Review

Hidden Prey

by John Sandford

The writing of John Sandford is like a drug. Go ahead and pick up one of his Lucas Davenport novels --- yeah, right there on that shelf, any one with the word "PREY" as the second word of the two-word title --- and start reading. Davenport is a wise guy with power, and that is a potentially dangerous combination, except that he's smart enough to know when to rein it in, at least most of the time. He's such an interesting character --- independently wealthy, a magnet for women, intelligent --- that he kind of takes on a life of his own. It's easy to forget that he is Sandford's creation; Davenport is only as good as Sandford can be. Fortunately for the reader, that is very, very good indeed.

The latest Davenport novel, HIDDEN PREY, pretty much begins where NAKED PREY left off, with Davenport comfortably ensconced in domestic tranquility with wife Weather and baby Sam, and in his almost-new job as a troubleshooter for the Minnesota State Police. Davenport's new life, if you will, is a terrific plot device, removing him from the Minneapolis area and letting him beat around to the more exotic, less traveled parts of Minnesota. Marriage doesn't cramp Davenport's style as much as one would expect, mostly because his style has changed; he doesn't chafe under the yoke of monogamy or even seem to regard it as much of a yoke. As the old joke goes, Davenport is of mixed heritage possessing roamin' eyes and rushin' hands --- he keeps his hands in check even if his eyes do check out the scenery.

The scenery, in this case, is Russian --- one Nadezhda "call me Nadya" Kalin. Kalin is officially a Russian policewoman, but it soon becomes evident that she is at once something more and less than that. She has come to the United States to investigate the murder of Vladimir Orslov, a Russian national who met a violent and unexpected end on the dark piers of Lake Superior. Orslov, it turns out, is the son of a very powerful man in the new Russian government. The reason for Orslov's murder is unclear; it might be robbery, violent happenstance, or political assassination. The Russians want some closure on the matter, and the quicker, the better.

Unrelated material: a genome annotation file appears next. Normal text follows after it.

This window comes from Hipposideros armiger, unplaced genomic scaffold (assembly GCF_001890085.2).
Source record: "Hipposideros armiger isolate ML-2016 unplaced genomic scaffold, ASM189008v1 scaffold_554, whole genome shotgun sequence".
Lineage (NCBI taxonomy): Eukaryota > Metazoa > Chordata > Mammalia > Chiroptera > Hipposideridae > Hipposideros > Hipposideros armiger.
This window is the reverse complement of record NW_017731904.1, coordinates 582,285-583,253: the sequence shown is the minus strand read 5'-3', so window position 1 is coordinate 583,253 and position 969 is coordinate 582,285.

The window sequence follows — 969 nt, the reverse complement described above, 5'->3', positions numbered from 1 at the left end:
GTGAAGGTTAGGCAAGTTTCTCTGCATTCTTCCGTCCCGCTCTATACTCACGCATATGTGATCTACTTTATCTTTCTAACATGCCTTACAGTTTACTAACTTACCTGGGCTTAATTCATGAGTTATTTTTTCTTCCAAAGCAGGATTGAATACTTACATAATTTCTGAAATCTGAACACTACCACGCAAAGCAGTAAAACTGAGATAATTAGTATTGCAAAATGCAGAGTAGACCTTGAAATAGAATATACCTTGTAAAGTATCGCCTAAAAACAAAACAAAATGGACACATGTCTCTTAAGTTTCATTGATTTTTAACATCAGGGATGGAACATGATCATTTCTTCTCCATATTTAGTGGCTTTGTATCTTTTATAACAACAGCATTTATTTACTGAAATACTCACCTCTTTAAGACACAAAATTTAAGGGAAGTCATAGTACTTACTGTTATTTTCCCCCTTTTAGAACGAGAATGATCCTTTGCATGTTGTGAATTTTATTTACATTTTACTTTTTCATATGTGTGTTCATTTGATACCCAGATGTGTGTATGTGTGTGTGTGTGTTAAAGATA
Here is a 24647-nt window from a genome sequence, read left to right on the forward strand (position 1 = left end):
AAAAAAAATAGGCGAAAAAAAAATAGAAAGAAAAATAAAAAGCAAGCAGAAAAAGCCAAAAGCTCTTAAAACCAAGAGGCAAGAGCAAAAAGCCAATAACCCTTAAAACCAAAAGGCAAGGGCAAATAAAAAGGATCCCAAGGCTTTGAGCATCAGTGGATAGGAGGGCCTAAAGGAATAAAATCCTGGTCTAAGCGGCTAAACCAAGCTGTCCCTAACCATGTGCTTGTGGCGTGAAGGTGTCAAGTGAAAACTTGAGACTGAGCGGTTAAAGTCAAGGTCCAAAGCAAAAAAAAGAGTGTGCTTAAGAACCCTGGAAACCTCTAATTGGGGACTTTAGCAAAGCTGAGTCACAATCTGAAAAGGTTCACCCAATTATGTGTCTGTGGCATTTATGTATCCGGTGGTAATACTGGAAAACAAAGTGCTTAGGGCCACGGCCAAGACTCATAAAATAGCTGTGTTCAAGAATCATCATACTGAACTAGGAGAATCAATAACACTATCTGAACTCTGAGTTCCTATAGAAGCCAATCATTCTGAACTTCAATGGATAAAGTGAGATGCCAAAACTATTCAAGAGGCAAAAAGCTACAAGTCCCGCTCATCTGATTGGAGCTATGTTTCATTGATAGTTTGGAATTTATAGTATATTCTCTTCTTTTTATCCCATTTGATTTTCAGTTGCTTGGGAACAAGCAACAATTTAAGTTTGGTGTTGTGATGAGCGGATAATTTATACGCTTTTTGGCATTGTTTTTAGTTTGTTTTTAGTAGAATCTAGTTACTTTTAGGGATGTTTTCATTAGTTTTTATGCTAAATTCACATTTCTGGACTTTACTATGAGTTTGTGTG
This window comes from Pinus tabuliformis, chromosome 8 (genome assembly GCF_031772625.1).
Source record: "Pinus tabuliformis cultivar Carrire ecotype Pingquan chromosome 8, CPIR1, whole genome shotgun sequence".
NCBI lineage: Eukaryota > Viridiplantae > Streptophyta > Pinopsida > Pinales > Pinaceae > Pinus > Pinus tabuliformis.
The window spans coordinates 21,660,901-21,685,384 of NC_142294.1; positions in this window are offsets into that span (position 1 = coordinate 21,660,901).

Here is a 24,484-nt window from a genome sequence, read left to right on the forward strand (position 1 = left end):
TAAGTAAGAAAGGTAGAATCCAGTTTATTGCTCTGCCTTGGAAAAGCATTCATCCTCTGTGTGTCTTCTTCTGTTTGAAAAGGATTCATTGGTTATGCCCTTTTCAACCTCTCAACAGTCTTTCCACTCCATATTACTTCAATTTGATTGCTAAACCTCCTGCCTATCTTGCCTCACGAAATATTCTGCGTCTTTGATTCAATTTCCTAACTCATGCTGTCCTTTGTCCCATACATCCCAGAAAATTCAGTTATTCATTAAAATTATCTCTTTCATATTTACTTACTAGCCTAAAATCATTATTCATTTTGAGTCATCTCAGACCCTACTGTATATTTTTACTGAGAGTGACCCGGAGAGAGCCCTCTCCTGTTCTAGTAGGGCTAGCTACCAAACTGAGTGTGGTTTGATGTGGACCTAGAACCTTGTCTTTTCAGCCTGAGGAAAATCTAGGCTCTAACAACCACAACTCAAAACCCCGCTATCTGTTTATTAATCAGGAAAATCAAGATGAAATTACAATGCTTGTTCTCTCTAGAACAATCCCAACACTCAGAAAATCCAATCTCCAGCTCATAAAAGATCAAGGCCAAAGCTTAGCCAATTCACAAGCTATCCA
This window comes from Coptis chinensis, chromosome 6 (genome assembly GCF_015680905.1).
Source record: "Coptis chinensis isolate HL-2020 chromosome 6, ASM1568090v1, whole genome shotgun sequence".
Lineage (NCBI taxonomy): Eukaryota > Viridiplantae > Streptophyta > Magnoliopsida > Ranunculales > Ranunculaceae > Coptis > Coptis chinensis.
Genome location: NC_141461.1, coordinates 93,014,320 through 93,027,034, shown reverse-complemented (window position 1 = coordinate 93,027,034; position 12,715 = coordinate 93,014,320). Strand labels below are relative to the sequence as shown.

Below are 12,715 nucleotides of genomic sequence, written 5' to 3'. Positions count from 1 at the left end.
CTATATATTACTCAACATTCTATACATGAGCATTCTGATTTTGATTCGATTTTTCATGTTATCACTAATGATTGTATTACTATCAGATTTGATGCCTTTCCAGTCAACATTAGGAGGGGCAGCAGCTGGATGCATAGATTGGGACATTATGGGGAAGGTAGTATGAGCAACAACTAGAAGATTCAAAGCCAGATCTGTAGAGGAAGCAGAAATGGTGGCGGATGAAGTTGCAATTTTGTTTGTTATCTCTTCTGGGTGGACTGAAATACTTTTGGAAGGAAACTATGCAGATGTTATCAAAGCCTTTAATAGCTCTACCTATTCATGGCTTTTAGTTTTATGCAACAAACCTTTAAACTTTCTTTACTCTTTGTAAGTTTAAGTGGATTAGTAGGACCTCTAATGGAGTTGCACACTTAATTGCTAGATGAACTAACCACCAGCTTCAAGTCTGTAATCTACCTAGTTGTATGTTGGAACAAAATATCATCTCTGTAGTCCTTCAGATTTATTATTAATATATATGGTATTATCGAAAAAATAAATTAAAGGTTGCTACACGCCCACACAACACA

When an elderly woman thought to have witnessed the murder meets a violent end as well, Davenport and the local police are at loose ends, unsure if it is a serial killer who is at large or if there is something more nefarious occurring. Indeed, there is more --- much more --- roiling beneath the surface in small towns and byways of upstate Minnesota, including a mystery linking generations of families and surreptitious activities conducted at the behest of a foreign master that has all but forgotten its servants.

Sandford, always a master, continues to outshine himself here. He keeps the reader ahead of Davenport's curve of knowledge, but only slightly, feeding out just enough information to keep things progressing nicely, while Davenport occasionally wanders in the wrong direction only to stumble back onto the right path with a combination of street smarts, intelligence and dogged police work. Kalin almost steals HIDDEN PREY away from Davenport...oh, what the heck, she does steal it, with a combination of charm and an endearing misunderstanding of English metaphors.

Sandford additionally gives his reader a bit of a travelogue of the smaller towns and hamlets of rural Minnesota. Hibbing, for example, is on the map primarily due to its being the birthplace of Bob Dylan, but I did not know until reading HIDDEN PREY that there is a Virginia, Minnesota, and that its five block main drag is of some notorious interest.

In HIDDEN PREY Sandford continues to develop Davenport's evolution as a character, keeping his core personality familiar while constantly and subtly continuing to change and shape his surface. While Davenport as a character is strong enough to have some scenes stolen from him, it might be nice if Sandford could find a way to bring Kalin back to Minnesota at some time in the future. That possibility alone makes the next Davenport novel worth anticipating.

Reviewed by Joe Hartlaub on April 26, 2005

Hidden Prey
by John Sandford

  • Publication Date: April 26, 2005
  • Genres: Fiction, Suspense
  • Paperback: 448 pages
  • Publisher: Berkley
  • ISBN-10: 0425199606
  • ISBN-13: 9780425199602